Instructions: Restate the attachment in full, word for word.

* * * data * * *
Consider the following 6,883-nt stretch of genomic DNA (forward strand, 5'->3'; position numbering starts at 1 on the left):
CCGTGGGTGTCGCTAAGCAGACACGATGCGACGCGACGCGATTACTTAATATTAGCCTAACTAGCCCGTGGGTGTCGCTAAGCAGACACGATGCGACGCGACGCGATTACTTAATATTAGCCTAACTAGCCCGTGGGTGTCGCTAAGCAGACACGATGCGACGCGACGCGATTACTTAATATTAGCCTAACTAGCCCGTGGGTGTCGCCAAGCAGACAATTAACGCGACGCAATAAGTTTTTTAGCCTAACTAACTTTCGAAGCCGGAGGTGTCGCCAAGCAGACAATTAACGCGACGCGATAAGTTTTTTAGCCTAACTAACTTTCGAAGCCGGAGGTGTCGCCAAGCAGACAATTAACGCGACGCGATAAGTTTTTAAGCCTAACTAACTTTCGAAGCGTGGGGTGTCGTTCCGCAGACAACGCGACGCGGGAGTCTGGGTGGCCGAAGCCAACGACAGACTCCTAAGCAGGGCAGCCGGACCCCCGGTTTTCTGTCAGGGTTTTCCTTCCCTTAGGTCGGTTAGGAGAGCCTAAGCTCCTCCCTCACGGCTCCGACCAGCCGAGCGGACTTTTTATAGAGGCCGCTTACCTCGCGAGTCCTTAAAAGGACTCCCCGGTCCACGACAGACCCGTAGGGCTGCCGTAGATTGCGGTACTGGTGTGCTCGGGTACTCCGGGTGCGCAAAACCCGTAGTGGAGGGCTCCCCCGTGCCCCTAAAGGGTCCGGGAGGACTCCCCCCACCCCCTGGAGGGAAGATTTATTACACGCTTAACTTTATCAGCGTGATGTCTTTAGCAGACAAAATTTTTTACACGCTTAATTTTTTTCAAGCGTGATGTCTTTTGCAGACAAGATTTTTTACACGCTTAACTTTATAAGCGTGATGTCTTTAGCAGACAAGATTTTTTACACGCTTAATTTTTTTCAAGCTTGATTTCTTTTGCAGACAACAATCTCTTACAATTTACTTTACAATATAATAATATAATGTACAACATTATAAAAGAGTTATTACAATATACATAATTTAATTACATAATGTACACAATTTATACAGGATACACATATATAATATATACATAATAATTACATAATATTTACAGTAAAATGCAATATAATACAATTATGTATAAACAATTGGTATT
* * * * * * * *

Consider the following 6,883-nt stretch of genomic DNA (forward strand, 5'->3'; position numbering starts at 1 on the left):
CCGTGGGTGTCGCTAAGCAGACACGATGCGACGCGACGCGATTACTTAATATTAGCCTAACTAGCCCGTGGGTGTCGCTAAGCAGACACGATGCGACGCGACGCGATTACTTAATATTAGCCTAACTAGCCCGTGGGTGTCGCTAAGCAGACACGATGCGACGCGACGCGATTACTTAATATTAGCCTAACTAGCCCGTGGGTGTCGCCAAGCAGACAATTAACGCGACGCAATAAGTTTTTTAGCCTAACTAACTTTCGAAGCCGGAGGTGTCGCCAAGCAGACAATTAACGCGACGCGATAAGTTTTTTAGCCTAACTAACTTTCGAAGCCGGAGGTGTCGCCAAGCAGACAATTAACGCGACGCGATAAGTTTTTAAGCCTAACTAACTTTCGAAGCGTGGGGTGTCGTTCCGCAGACAACGCGACGCGGGAGTCTGGGTGGCCGAAGCCAACGACAGACTCCTAAGCAGGGCAGCCGGACCCCCGGTTTTCTGTCAGGGTTTTCCTTCCCTTAGGTCGGTTAGGAGAGCCTAAGCTCCTCCCTCACGGCTCCGACCAGCCGAGCGGACTTTTTATAGAGGCCGCTTACCTCGCGAGTCCTTAAAAGGACTCCCCGGTCCACGACAGACCCGTAGGGCTGCCGTAGATTGCGGTACTGGTGTGCTCGGGTACTCCGGGTGCGCAAAACCCGTAGTGGAGGGCTCCCCCGTGCCCCTAAAGGGTCCGGGAGGACTCCCCCCACCCCCTGGAGGGAAGATTTATTACACGCTTAACTTTATCAGCGTGATGTCTTTAGCAGACAAAATTTTTTACACGCTTAATTTTTTTCAAGCGTGATGTCTTTTGCAGACAAGATTTTTTACACGCTTAACTTTATAAGCGTGATGTCTTTAGCAGACAAGATTTTTTACACGCTTAATTTTTTTCAAGCTTGATTTCTTTTGCAGACAACAATCTCTTACAATTTACTTTACAATATAATAATATAATGTACAACATTATAAAAGAGTTATTACAATATACATAATTTAATTACATAATGTACACAATTTATACAGGATACACATATATAATATATACATAATAATTACATAATATTTACAGTAAAATGCAATATAATACAATTATGTATAAACAATTGGTATT